NWTAG chair Jen Gallagher, left, says that Green Party leader Eamon Ryan's comments were patronising.

NWTAG criticises ‘patronising’ Ryan

Recent comments from Green Party leader Eamon Ryan TD about local opposition to industrial windfarms “cannot go unanswered”.

That’s according to the chair of the North Westmeath Turbine Action Group (NWTAG), Jen Gallagher, who said that the group is calling on locally elected councillors from all political parties “to robustly defend the clauses that are in the county’s development plan which are designed to protect local people and the environment from the impact of giant industrial wind turbines”.

“When Minister Ryan recently spoke at Columb Barracks in Mullingar he claimed that Westmeath’s long-standing opposition to wind energy development could affect the county’s future prosperity. He attributed this to a legacy of past government policy when there was what he described as a ‘whole big scheme to develop wind in the midlands and export it to the UK’.

“What Minister Ryan failed to say in his ill-considered and completely misleading remarks was that these past proposals would have resulted in hundreds of giant wind turbines with heights in excess of 175 metres being erected across the entire midlands and it was only when the then Conservative government backed out of the scheme to import renewable energy from Ireland that this project was shelved.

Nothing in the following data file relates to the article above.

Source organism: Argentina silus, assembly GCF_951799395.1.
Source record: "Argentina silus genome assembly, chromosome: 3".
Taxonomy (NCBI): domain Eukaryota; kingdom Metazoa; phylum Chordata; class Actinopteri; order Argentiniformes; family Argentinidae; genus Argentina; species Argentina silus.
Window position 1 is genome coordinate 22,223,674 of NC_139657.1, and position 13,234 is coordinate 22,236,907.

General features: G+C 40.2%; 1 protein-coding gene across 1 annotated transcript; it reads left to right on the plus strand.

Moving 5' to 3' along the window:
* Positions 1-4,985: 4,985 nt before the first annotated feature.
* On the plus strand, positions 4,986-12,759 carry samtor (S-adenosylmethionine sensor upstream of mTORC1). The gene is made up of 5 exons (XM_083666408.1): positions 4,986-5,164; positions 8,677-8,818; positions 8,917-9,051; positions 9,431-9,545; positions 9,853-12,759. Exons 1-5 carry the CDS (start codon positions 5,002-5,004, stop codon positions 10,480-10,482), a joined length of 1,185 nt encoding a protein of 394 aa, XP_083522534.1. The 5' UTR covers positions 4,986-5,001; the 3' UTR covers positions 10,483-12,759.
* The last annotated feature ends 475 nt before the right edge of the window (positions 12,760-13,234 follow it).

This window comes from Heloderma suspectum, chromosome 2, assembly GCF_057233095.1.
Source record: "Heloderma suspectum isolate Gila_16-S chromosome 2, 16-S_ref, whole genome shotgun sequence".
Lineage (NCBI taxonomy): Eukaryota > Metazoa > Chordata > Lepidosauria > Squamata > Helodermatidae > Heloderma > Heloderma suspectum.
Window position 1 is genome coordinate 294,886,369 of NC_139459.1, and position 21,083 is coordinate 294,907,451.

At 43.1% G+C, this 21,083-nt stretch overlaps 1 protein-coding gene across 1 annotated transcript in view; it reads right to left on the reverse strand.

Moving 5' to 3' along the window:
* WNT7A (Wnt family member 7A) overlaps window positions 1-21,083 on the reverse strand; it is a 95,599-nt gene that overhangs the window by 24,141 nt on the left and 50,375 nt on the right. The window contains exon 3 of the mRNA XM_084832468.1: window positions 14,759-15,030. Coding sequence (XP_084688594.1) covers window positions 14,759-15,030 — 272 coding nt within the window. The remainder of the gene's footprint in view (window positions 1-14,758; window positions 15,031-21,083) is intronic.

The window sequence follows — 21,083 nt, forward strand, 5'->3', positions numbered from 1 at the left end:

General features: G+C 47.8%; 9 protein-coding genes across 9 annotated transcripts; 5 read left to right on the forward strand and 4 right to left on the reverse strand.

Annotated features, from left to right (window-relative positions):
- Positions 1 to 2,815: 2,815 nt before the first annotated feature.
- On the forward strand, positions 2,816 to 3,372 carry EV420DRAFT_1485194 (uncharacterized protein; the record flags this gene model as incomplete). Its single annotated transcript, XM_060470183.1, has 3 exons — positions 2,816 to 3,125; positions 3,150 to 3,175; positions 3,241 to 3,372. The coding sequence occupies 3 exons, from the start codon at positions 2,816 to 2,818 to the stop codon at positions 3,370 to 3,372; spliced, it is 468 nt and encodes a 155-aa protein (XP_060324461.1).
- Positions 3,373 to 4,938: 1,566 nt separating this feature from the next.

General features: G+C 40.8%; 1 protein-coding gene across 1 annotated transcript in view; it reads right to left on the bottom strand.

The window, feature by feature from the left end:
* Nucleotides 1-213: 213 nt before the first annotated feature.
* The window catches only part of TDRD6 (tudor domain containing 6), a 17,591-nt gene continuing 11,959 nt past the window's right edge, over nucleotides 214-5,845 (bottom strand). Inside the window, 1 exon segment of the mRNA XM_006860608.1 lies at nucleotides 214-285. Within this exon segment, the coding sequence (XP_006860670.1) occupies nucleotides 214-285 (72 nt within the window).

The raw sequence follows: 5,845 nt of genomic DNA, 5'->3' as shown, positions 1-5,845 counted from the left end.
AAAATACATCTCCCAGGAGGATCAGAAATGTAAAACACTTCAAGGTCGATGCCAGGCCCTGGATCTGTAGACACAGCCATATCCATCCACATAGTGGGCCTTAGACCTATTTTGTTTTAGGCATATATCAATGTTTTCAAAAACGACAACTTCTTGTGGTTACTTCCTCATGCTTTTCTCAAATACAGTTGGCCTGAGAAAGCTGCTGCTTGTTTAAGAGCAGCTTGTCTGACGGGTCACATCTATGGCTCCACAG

“If Minister Ryan took the time to read Westmeath’s County Development Plan for 2021-27, he obviously does not understand what it proposes when it comes to the generation of green energy in a county that is one of the least suited in the country for generating electricity from wind turbines.

“The CPO 10.143 clause in the county development plan, which he alluded to, stipulates a minimum setback distance of 10 times the turbine height for turbines that exceed 100 metres in height, and its primary purpose is to protect local people so they are not forced to live close to structures that are often over three times higher than Mullingar Cathedral.

“Apart from the well-documented implications for people’s health resulting from noise and shadow flicker, the one-in-10 setback distance is designed to minimise the significant devaluation of house prices and the destruction of the countryside and sensitive wildlife habitats that industrial wind farms cause.”

Ms Gallagher also remarked that the minister said Westmeath County Council “is very supportive of small and micro-scale wind energy projects and that the questionable benefits of giant wind turbines are only one of many ways to generate sustainable energy”.

“Minister Ryan is arrogant enough to lecture the people of Westmeath, and his baseless remarks that Offaly has greatly benefited from industrial turbines like those proposed for Delvin and Coole has led him to the conclusion that there is community support for industrial wind farms in that county.

“His claims are, I believe, utter rubbish, and a crass attempt to justify the construction of turbines in counties such as Westmeath that are flat, low lying and have some of the lowest mean wind speeds in the country. I would also challenge Minister Ryan to explain how exactly the people of Offaly and its council have benefited from the construction of industrial wind farms built in places such as Mount Lucas. It’s certainly not in the quality of the roads adjacent to that development or throughout much of the county – which are among some of the worst in the state.